The FBI is reopening the investigation into the 1965 beating death of Unitarian minister James Reeb in Selma, Ala.:
In 1965, three men — Elmer Cook, William Stanley Hoggle and Namon O’Neal Hoggle — were tried for murder, but the all-white jury acquitted the trio, despite testimony identifying the attackers.
A fourth man indicted, R.B. Kelley, was never prosecuted. He gave authorities the names of those he said attacked the ministers.
He denied playing a role himself, but police found a club in his car, according to FBI records.
At least one of those men, Namon O’Neal ‘Duck’ Hoggle, is alive.
Decades later, questions remain about the fairness of the trial. One juror, Harry Vardaman, was the brother of a key defense witness, Ben Vardaman. During jury selection, the judge refused to dismiss two white potential jurors who admitted they despised white civil rights workers for sharing meals with black Southerners.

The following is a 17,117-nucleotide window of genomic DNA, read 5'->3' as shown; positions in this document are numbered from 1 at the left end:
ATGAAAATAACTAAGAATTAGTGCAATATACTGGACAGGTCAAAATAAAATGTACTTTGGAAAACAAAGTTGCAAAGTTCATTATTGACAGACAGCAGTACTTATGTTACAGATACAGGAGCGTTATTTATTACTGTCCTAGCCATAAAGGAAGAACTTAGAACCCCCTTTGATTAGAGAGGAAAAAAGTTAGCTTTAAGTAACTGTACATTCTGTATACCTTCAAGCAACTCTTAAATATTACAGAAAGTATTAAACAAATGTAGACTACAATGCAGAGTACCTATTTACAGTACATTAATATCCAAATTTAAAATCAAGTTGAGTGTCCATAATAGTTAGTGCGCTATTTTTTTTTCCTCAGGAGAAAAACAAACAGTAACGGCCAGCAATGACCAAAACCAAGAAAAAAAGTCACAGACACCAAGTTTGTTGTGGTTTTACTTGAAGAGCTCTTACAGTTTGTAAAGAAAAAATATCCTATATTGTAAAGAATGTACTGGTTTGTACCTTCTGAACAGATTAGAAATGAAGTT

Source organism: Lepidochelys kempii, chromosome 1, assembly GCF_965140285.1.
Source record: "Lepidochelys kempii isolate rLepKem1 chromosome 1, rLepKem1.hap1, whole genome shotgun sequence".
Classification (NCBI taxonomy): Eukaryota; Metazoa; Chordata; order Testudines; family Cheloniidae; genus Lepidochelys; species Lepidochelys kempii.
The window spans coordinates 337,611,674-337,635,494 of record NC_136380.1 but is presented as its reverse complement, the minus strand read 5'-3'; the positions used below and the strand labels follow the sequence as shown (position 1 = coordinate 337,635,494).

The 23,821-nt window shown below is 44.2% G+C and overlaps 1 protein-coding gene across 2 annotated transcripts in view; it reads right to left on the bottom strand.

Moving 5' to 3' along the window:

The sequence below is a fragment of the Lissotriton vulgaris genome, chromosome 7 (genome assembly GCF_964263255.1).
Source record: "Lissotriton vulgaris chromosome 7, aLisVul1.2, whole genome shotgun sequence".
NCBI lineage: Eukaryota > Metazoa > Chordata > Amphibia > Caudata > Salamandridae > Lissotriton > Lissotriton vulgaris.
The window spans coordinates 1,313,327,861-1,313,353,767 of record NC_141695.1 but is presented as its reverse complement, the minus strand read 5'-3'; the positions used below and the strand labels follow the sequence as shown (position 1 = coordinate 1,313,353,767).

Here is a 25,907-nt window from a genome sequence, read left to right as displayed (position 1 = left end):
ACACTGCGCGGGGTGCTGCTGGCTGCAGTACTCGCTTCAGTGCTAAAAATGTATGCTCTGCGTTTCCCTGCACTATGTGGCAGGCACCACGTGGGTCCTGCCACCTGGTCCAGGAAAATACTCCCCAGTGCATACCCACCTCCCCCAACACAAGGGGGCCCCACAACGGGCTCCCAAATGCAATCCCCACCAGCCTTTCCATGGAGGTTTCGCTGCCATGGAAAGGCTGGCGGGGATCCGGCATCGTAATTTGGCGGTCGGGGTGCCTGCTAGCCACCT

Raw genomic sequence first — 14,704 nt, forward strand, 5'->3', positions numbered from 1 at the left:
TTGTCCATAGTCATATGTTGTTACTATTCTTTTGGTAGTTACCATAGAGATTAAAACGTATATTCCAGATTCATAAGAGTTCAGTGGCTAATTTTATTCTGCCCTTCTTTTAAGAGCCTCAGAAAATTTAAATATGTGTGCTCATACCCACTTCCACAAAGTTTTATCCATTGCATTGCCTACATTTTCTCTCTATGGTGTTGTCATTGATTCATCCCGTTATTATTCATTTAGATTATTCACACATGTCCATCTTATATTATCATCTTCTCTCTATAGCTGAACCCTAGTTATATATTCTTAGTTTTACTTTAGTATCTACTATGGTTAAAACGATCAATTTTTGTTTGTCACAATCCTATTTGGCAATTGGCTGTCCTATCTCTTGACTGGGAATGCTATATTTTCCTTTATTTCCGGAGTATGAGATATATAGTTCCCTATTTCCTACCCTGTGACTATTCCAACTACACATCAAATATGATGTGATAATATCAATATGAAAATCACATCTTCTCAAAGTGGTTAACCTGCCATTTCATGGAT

All 13 black potential jurors were struck from the panel, causing the jury to be all white.
During the trial, defense lawyer Joe Pilcher suggested to jurors that “certain civil rights groups have to have a martyr, and they were willing to let Reeb die.”
In March 1965, Reeb, 38, traveled to Alabama in response to Martin Luther King Jr.’s invitation to ministers to join the Selma to Montgomery March. So did his friends and fellow Unitarian ministers, Clark Olsen and Orloff Miller.
On the night of March 9, the three white ministers had just finished dinner in downtown Selma at Walker’s Cafe, a historically black restaurant that had also opened its doors to white patrons.